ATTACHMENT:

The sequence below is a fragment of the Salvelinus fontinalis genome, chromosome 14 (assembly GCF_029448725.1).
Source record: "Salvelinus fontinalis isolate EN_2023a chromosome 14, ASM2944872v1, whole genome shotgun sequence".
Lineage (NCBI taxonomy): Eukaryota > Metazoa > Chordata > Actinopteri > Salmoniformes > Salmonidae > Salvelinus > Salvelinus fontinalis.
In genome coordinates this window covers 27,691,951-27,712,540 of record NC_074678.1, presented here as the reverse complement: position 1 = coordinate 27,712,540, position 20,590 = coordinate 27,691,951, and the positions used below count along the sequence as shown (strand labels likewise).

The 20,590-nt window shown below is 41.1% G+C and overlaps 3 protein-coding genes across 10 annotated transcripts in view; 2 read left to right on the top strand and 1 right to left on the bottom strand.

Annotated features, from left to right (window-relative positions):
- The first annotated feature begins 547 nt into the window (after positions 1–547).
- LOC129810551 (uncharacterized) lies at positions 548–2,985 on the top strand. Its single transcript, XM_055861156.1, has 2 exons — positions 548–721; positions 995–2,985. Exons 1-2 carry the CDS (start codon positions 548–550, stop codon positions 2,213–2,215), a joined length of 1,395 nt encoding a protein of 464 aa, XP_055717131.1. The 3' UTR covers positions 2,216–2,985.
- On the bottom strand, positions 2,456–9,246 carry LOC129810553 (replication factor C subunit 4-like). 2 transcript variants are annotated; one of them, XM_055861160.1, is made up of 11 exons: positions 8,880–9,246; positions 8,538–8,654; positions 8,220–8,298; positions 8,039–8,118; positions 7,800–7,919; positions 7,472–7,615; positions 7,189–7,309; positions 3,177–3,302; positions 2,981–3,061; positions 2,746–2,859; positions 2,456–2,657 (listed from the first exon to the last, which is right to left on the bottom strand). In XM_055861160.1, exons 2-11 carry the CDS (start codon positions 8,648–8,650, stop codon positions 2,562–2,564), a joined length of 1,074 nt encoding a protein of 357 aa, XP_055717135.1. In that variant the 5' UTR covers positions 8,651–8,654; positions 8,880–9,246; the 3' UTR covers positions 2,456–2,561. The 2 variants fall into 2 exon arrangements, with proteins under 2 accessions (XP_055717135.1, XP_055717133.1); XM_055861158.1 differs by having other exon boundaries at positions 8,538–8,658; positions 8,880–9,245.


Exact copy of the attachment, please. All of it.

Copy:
The sequence below is a fragment of the Salvelinus fontinalis genome, chromosome 14 (assembly GCF_029448725.1).
Source record: "Salvelinus fontinalis isolate EN_2023a chromosome 14, ASM2944872v1, whole genome shotgun sequence".
Lineage (NCBI taxonomy): Eukaryota > Metazoa > Chordata > Actinopteri > Salmoniformes > Salmonidae > Salvelinus > Salvelinus fontinalis.
In genome coordinates this window covers 27,691,951-27,712,540 of record NC_074678.1, presented here as the reverse complement: position 1 = coordinate 27,712,540, position 20,590 = coordinate 27,691,951, and the positions used below count along the sequence as shown (strand labels likewise).

The 20,590-nt window shown below is 41.1% G+C and overlaps 3 protein-coding genes across 10 annotated transcripts in view; 2 read left to right on the top strand and 1 right to left on the bottom strand.

Annotated features, from left to right (window-relative positions):
- The first annotated feature begins 547 nt into the window (after positions 1–547).
- LOC129810551 (uncharacterized) lies at positions 548–2,985 on the top strand. Its single transcript, XM_055861156.1, has 2 exons — positions 548–721; positions 995–2,985. Exons 1-2 carry the CDS (start codon positions 548–550, stop codon positions 2,213–2,215), a joined length of 1,395 nt encoding a protein of 464 aa, XP_055717131.1. The 3' UTR covers positions 2,216–2,985.
- On the bottom strand, positions 2,456–9,246 carry LOC129810553 (replication factor C subunit 4-like). 2 transcript variants are annotated; one of them, XM_055861160.1, is made up of 11 exons: positions 8,880–9,246; positions 8,538–8,654; positions 8,220–8,298; positions 8,039–8,118; positions 7,800–7,919; positions 7,472–7,615; positions 7,189–7,309; positions 3,177–3,302; positions 2,981–3,061; positions 2,746–2,859; positions 2,456–2,657 (listed from the first exon to the last, which is right to left on the bottom strand). In XM_055861160.1, exons 2-11 carry the CDS (start codon positions 8,648–8,650, stop codon positions 2,562–2,564), a joined length of 1,074 nt encoding a protein of 357 aa, XP_055717135.1. In that variant the 5' UTR covers positions 8,651–8,654; positions 8,880–9,246; the 3' UTR covers positions 2,456–2,561. The 2 variants fall into 2 exon arrangements, with proteins under 2 accessions (XP_055717135.1, XP_055717133.1); XM_055861158.1 differs by having other exon boundaries at positions 8,538–8,658; positions 8,880–9,245.